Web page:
- The Washington Times - Saturday, February 16, 2002

PARK CITY, Utah (AP) They are the crash-test dummies of the Winter Olympics, minus the seat belts and air bags.

Known as forerunners and forejumpers, they are the fearless skiers, ski jumpers, lugers and bobsledders who test the conditions at the Games' many venues before the competition.

And as long as nothing goes wrong, they get to do it again.

At Utah Olympic Park, they've checked the icy surface on the luge course ahead of Germany's Georg Hackl. They soared off the 90- and 120-meter hills before Swiss jumper Simon Ammann won either of his gold medals.

Down the hill first. Off the ramp first. Through the starting gate first. But, hopefully, not first to the emergency room.

They're guinea pigs strapped to skis and sleds.

"It's no big deal," said 19-year-old forejumper Hartman Rector of Holladay, Utah. "I've jumped these hills more than anyone else in the world. Why should I be afraid?"

Forerunners serve a multitude of functions.

By watching them, ski jump judges gauge wind speed, decide where to place the starting bar and make sure the landing area is groomed properly.

Thursday, the team jumping in Nordic combined was postponed by high winds but not before a forejumper was nearly blown halfway to Ogden.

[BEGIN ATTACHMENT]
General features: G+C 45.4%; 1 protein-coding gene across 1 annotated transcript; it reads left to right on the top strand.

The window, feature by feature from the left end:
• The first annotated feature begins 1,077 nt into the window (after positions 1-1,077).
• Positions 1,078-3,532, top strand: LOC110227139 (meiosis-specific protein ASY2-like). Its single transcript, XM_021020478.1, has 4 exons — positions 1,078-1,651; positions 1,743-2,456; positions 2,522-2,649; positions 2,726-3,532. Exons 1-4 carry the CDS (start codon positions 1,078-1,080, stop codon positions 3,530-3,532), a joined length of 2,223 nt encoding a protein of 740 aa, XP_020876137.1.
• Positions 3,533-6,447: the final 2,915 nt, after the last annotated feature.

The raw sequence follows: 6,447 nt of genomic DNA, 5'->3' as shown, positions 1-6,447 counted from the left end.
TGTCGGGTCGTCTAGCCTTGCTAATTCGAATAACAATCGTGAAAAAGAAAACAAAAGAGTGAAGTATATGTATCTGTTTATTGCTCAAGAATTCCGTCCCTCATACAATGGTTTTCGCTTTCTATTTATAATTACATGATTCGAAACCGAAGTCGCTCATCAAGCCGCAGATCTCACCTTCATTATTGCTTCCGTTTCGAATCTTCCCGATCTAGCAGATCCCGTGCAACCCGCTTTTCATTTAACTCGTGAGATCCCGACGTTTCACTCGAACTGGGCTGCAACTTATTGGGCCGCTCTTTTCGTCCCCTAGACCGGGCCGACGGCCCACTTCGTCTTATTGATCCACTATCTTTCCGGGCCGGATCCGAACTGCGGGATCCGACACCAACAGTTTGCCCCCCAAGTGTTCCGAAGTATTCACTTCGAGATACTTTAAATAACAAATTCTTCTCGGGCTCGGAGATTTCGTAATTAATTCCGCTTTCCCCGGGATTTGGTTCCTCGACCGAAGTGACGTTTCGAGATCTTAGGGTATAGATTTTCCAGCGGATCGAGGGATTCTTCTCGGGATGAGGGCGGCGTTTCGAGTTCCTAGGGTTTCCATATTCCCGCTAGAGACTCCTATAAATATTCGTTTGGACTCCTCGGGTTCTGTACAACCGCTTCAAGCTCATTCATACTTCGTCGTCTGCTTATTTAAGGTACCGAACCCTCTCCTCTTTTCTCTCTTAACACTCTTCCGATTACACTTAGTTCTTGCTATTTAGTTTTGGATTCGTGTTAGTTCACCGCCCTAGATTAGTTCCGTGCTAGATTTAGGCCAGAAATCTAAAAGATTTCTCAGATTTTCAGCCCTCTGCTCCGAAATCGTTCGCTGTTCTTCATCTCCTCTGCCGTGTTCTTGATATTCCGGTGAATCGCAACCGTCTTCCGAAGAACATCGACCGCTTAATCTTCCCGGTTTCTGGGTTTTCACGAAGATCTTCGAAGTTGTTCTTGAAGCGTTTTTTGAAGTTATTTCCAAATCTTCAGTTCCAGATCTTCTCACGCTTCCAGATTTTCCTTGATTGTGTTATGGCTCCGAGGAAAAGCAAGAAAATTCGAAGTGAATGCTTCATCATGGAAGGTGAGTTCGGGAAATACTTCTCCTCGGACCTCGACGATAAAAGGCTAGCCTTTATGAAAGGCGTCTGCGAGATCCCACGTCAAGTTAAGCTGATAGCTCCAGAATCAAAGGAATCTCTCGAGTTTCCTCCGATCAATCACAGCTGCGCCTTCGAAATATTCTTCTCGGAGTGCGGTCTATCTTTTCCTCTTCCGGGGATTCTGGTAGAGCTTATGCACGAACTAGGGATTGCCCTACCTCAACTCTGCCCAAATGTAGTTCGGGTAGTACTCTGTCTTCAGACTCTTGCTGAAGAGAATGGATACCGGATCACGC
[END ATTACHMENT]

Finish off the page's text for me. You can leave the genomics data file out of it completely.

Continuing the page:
During bobsled and luge, a forerunner's descent down the 15-turn track enables officials to test the timing eyes essential in a sport in which first and second place can be decided by one-thousandths of a second.

Olympic photographers, too, rely on forerunners. They can focus their lenses on these understudies in a type of dress rehearsal.

Some forerunners are aspiring Olympians with their own just-missed-making-the-games stories. Others are better known, including Jen Davidson, dropped from the U.S. team's No. 1 bobsled just before the Games by best friend Jean Racine, who will be a forerunner.

Rector estimates he has jumped off the 90-meter hill at Utah Olympic Park 2,000 times. He was one of 20 young jumpers, including two girls, picked by Salt Lake City organizers.

Though he didn't make the U.S. team, Rector felt like an Olympian anyway.

"This is awesome," he said after being cheered by 17,000 fans who watched his test flight in qualifying. "It's a great experience getting to jump in front of big crowds like this."

At times, it is impossible to distinguish between an Olympic jumper and the kid next door.

Last week, a strong tail wind forced judges to stop the competition and reconfigure the hill. So they moved the bar higher up the takeoff ramp for more speed.

But before resuming, guess who got to try it out?

"Next up, ladies and gentlemen, a forerunner," the hill's public address announcer warned as jumper 4F got ready. "Guinea pigs. These are young guys. They can handle it."

Easy for him to say.

Seconds later, Tim Nelson of Boise, Idaho, flew 84.5 meters eight meters farther than one of the jumpers from Slovenia. If not for his distinct orange jump suit and unusual bib number, Nelson would have blended into the field.

"These kids are all good," said Alan Johnson, who oversaw the jumping at Olympic Park. "Half of them come from our local club."

And one of them is Anders Johnson, his 12-year-old son.

When high gusts and near whiteout conditions canceled 90-meter qualifying, Rector and some of his buddies jumped anyway.


"Why not?" he said.

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